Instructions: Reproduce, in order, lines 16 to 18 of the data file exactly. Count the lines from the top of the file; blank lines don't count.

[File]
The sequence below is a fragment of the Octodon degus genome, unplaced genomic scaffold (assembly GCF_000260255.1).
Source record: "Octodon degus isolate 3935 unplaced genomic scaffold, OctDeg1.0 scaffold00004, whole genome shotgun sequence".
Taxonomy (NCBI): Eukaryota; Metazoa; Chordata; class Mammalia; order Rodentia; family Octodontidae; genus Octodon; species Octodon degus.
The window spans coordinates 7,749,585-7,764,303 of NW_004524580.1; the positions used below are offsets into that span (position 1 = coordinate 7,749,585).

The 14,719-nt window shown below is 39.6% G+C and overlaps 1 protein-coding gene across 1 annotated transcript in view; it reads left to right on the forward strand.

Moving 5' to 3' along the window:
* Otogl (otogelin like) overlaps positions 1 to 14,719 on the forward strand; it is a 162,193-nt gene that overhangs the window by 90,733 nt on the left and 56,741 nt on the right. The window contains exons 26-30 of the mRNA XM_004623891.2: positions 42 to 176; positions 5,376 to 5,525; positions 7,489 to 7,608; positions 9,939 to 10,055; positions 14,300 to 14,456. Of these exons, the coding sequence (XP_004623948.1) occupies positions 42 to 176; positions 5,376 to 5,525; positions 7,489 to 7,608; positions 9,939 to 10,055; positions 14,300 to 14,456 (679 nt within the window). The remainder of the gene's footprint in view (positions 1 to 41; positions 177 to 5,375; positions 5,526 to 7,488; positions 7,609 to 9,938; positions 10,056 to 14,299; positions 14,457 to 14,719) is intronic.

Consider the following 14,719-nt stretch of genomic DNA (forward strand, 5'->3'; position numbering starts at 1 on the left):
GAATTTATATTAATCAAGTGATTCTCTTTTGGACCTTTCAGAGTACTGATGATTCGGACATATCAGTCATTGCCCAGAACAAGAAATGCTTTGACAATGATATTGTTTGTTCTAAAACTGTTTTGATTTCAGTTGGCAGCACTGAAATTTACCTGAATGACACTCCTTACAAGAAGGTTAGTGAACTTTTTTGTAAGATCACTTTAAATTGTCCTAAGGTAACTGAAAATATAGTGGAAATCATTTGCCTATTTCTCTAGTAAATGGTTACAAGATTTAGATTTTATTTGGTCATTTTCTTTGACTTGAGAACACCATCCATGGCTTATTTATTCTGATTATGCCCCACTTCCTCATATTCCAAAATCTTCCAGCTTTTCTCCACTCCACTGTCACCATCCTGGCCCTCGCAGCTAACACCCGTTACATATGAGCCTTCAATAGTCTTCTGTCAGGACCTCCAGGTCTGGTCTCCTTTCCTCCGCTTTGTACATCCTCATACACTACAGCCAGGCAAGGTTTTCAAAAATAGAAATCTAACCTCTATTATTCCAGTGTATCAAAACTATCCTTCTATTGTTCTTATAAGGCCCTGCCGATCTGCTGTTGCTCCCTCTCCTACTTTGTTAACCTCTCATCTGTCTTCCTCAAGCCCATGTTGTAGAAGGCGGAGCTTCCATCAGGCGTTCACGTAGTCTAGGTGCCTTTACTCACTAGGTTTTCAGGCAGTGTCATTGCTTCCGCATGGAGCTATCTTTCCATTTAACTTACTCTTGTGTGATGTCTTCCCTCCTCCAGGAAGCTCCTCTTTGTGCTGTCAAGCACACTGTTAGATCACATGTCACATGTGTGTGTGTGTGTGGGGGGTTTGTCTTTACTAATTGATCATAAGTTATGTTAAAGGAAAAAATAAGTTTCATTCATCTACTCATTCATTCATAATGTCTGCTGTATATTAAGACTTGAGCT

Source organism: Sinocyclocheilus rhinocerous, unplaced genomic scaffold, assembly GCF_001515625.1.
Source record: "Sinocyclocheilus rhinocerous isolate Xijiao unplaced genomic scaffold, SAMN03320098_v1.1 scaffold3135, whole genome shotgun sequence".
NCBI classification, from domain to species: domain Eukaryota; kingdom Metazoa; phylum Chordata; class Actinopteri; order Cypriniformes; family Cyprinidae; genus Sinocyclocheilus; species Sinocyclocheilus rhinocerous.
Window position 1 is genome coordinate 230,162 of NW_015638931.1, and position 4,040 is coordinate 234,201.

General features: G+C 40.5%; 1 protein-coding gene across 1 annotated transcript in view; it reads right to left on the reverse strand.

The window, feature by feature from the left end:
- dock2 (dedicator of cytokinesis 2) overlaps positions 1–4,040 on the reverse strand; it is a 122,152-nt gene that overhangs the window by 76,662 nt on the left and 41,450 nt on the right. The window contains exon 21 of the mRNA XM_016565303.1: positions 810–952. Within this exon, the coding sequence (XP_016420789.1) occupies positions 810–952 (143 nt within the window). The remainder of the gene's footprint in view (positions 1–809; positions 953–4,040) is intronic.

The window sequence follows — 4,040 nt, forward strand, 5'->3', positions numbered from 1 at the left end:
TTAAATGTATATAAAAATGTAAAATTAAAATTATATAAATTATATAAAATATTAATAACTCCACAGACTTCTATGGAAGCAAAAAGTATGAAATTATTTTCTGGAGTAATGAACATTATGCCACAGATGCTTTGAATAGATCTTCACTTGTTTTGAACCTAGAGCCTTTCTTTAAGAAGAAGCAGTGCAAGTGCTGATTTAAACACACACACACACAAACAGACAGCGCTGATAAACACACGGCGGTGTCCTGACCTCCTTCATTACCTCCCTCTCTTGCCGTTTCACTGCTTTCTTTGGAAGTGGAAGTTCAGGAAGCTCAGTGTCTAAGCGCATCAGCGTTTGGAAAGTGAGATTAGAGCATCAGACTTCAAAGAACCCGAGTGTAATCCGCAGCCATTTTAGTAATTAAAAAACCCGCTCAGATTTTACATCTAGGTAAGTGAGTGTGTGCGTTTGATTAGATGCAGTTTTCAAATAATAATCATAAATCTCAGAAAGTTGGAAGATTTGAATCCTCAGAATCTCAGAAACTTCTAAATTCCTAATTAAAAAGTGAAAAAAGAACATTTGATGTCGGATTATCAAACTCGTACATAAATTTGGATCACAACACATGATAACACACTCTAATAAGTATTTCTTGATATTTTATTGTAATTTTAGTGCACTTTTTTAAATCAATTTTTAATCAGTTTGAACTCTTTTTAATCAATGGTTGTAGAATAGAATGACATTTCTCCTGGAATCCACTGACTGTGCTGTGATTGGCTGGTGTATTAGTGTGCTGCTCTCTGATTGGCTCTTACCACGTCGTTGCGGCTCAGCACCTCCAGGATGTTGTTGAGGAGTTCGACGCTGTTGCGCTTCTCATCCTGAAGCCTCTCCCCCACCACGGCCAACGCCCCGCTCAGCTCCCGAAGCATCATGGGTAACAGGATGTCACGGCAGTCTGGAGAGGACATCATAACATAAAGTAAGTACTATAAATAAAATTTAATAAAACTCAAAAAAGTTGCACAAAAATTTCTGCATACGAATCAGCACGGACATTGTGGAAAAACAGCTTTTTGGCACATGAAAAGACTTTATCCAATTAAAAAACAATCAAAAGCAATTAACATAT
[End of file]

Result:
- dock2 (dedicator of cytokinesis 2) overlaps positions 1–4,040 on the reverse strand; it is a 122,152-nt gene that overhangs the window by 76,662 nt on the left and 41,450 nt on the right. The window contains exon 21 of the mRNA XM_016565303.1: positions 810–952. Within this exon, the coding sequence (XP_016420789.1) occupies positions 810–952 (143 nt within the window). The remainder of the gene's footprint in view (positions 1–809; positions 953–4,040) is intronic.

The window sequence follows — 4,040 nt, forward strand, 5'->3', positions numbered from 1 at the left end:
TTAAATGTATATAAAAATGTAAAATTAAAATTATATAAATTATATAAAATATTAATAACTCCACAGACTTCTATGGAAGCAAAAAGTATGAAATTATTTTCTGGAGTAATGAACATTATGCCACAGATGCTTTGAATAGATCTTCACTTGTTTTGAACCTAGAGCCTTTCTTTAAGAAGAAGCAGTGCAAGTGCTGATTTAAACACACACACACACAAACAGACAGCGCTGATAAACACACGGCGGTGTCCTGACCTCCTTCATTACCTCCCTCTCTTGCCGTTTCACTGCTTTCTTTGGAAGTGGAAGTTCAGGAAGCTCAGTGTCTAAGCGCATCAGCGTTTGGAAAGTGAGATTAGAGCATCAGACTTCAAAGAACCCGAGTGTAATCCGCAGCCATTTTAGTAATTAAAAAACCCGCTCAGATTTTACATCTAGGTAAGTGAGTGTGTGCGTTTGATTAGATGCAGTTTTCAAATAATAATCATAAATCTCAGAAAGTTGGAAGATTTGAATCCTCAGAATCTCAGAAACTTCTAAATTCCTAATTAAAAAGTGAAAAAAGAACATTTGATGTCGGATTATCAAACTCGTACATAAATTTGGATCACAACACATGATAACACACTCTAATAAGTATTTCTTGATATTTTATTGTAATTTTAGTGCACTTTTTTAAATCAATTTTTAATCAGTTTGAACTCTTTTTAATCAATGGTTGTAGAATAGAATGACATTTCTCCTGGAATCCACTGACTGTGCTGTGATTGGCTGGTGTATTAGTGTGCTGCTCTCTGATTGGCTCTTACCACGTCGTTGCGGCTCAGCACCTCCAGGATGTTGTTGAGGAGTTCGACGCTGTTGCGCTTCTCATCCTGAAGCCTCTCCCCCACCACGGCCAACGCCCCGCTCAGCTCCCGAAGCATCATGGGTAACAGGATGTCACGGCAGTCTGGAGAGGACATCATAACATAAAGTAAGTACTATAAATAAAATTTAATAAAACTCAAAAAAGTTGCACAAAAATTTCTGCATACGAATCAGCACGGACATTGTGGAAAAACAGCTTTTTGGCACATGAAAAGACTTTATCCAATTAAAAAACAATCAAAAGCAATTAACATAT